With DSE taking the reins from KRS, Pride FC underwent a huge restructuring that saw the promotion land a Fuji TV deal as well as hash out partnerships with organizations like K1, New Japan Pro Wrestling and Rings, which went a long way in helping the fledgling MMA organization secure a much-needed “end of the year” television special. Of course, that DSE takeover didn’t mean that Pride was soon to abandon its leanings towards the bizarre, as the author of the book informs us that the promotion had THREE different plans lined up to bring in a Tiger Mask-themed fighter. Originally, Pride went after pro wrestler Tiger Mask IV, but negotiations fell through. A plan for journeyman Guy Mezger to rock the iconic furry mask in battle similarly was on the table, but it likewise deteriorated. At one point, the organization even wanted to create TIGER MASK V as an all new mascot, to be “played” in battle by Kiyoshi Tamura. However, the sight of a grown man a giant cat helmet in a genuine mixed martial arts bout just wasn’t in the cards for Pride, unfortunately.

From there, we leap a couple of shows to Pride 23. A symbolic event of sorts, that show saw longtime Pride FC spokesfighter Nobuhiko Takada get "retired" by Kiyoshi Tamura. However, Naoya Ogawa was actually penciled in to be Takada's final opponent, and when that fell through, both Hidehiko Yoshida and Big Nog were floated around as possible adversaries before the powers that were ultimately decided upon Tamura.

Believe it or not, a good five years before The Ultimate Fighter made its cable TV debut, Pride FC had its own reality program, titled "Pre-Pride" and later "Pride King," which aired on Toyo TV. According to the book, none other than Yushin Okami served as the ultimate winner of the program's fourth season, where it appears as if he strolled out to ringside while rocking a Batman mask. Other reality TV experiments backed by Pride included a similar show called "Pride Challenge," "Sayama's Ultimate Boxing" and "MMA the Best," which featured not-quite-ready-for-PRIDE-time fighters duking it out in a very familiar looking eight-sided cage.

Pride 25 basically marked the beginning of the organization's second life, with the "passing of the torch" from Big Nog to Fedor. At the next numbered event, Mirko Cro-Cop became an instant legend when he KO'ed Heath Herring, thus setting up what was basically a two-year long "angle" with the Croatian kickboxer on a collision course with the Last Emperor. At the same time, however, the UFC was in the midst of some wheeling and dealing with the Pride powers that were, with UFC 46 almost landing a Kazuyuki Fujita vs. Wesley "Cabbage" Correiera match-up. The UFC also made a bid for Saku, and allegedly turned down a contractual offer for Sergei Kharitonov, because he was a "no-name Russian" that was too good for the comparably thin UFC heavyweight division at the timeframe. The UFC even gunned for a cross-promotional show in Japan, with Cro-Cop is a potential headliner; and had things gone smoother, we may very well could have had ourselves a Wanderlei Silva vs. Randy Couture bout at the 2004 New Year's Eve show.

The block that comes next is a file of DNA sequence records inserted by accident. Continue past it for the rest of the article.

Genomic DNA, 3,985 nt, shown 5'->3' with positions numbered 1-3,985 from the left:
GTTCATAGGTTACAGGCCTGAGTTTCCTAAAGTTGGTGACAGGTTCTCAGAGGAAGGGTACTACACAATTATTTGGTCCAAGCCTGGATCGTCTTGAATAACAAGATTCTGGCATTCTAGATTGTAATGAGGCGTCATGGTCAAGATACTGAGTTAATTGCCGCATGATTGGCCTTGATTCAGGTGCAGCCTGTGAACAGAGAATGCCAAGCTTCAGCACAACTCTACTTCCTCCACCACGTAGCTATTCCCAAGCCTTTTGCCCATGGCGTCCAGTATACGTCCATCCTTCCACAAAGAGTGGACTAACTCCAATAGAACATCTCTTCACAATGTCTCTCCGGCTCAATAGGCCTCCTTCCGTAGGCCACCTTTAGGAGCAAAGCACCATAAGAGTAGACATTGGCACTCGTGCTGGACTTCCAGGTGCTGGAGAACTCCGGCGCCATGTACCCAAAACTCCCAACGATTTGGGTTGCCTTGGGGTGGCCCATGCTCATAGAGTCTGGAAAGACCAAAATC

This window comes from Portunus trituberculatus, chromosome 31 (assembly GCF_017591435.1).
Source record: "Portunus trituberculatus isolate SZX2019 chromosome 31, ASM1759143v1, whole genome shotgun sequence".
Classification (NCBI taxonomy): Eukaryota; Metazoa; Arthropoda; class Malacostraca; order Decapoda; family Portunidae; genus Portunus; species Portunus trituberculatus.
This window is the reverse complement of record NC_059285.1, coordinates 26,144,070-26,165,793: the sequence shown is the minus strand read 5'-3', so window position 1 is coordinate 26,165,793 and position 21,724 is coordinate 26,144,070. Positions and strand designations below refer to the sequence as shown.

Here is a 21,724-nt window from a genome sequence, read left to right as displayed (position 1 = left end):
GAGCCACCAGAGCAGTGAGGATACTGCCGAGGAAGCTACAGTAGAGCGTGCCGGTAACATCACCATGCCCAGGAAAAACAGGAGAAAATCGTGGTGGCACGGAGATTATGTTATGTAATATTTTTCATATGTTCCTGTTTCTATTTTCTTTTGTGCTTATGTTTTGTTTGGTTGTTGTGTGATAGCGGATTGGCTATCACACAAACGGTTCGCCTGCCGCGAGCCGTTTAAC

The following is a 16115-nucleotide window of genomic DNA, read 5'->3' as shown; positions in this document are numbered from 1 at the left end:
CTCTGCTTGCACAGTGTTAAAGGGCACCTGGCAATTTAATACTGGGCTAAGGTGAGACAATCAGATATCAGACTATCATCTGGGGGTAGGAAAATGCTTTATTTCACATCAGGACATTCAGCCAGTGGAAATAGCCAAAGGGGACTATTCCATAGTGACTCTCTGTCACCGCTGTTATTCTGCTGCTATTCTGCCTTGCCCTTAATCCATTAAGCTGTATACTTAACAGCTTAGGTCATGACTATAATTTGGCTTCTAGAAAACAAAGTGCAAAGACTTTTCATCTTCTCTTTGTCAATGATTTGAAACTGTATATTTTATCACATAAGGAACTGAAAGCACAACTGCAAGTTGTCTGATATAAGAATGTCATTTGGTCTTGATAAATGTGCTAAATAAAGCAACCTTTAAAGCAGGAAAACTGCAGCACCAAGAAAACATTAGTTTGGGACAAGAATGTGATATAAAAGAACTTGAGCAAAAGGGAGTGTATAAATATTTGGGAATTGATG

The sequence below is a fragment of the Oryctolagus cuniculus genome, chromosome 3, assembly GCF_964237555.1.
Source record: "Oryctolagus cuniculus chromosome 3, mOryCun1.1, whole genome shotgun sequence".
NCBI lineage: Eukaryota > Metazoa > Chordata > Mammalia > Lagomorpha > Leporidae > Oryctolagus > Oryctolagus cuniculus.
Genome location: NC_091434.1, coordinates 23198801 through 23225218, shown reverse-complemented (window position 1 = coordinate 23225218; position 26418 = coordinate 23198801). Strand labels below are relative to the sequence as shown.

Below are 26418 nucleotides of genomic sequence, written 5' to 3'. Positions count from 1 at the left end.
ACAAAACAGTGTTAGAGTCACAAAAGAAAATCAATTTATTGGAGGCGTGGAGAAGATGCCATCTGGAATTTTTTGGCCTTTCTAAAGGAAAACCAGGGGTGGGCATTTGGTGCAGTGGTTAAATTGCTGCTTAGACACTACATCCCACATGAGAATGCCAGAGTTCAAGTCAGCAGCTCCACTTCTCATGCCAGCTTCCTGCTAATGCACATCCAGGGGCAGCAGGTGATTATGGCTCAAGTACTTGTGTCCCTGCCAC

Speaking of NYE shows, the original plans for the 2003 event were downright insane. While we ended up with a pretty boring Ronnie Sefo vs. Tamura bout, the original plan was to have Tamura do battle with Saku. With Saku and Tamura unwilling to come to terms for the bout, the back-up plan was to have Tamura fight Big Nog, and when talks sputtered there, Pride FC talked about bringing in former heavyweight boxing champ EVANDER HOLYFIELD as Tamura's opponent! The organization also targeted Oscar de la Hoya and Sugar Ray Leonard for contests, but unsurprisingly, not much came from the discussions. Believe it or not, the blueprints actually got even crazier from there, with Pride wanting to have Saku fight at the show while wearing a lucha libre mask, and the suits even mulling a TAG TEAM BOUT with Saku and Tamura teaming up with partners of their choosing in what would've been an MMA first (and most likely, an absolute train wreck, to boot.) And before Saku's bout with Lil' Nog was finalized, he came pretty close to having a match against lucha libre legend El Solar.

Russian Top Team, the book alleges, really had it out for Fedor. In fact, RTT was downright obsessed with creating their own homegrown monster to take down the Last Emperor. While the grooming of Kharitonov didn't go as planned, RTT was -- at one point, at least -- deadset on turning Suren Balachinsky, a guy that had bested Fedor in Sambo competitions, into the next great Russian MMA wrecking machine. Alas, the best laid plans of both mice and men often go awry, and they certainly went awry for RTT.

Ryan Gracie was the loose cannon of the first family of mixed martial arts, and his ongoing "backstage feud" with Chute Box is well documented. Ryan provides us with perhaps the book's funniest passage, in which the author describes how, as soon as he buried the hatchet with Chute Box, he immediately pissed of a bunch of fighters under the Brazilian Top Team umbrella to start another ongoing rivalry. Speaking of backstage fights, there's an old urban legend claiming that Charles "Krazy Horse" Bennett once knocked out Wanderlei Silva, after he himself was choked unconscious by Cristiano Marcello. While Krazy Horse, to this day, claims to have KO'ed Silva in a fury after regaining consciousness, the book tells a different story -- namely, that a disoriented Bennett swung and landed a few hits on Silva after waking up, but coming nowhere close to knocking out the long-time Pride middleweight champion.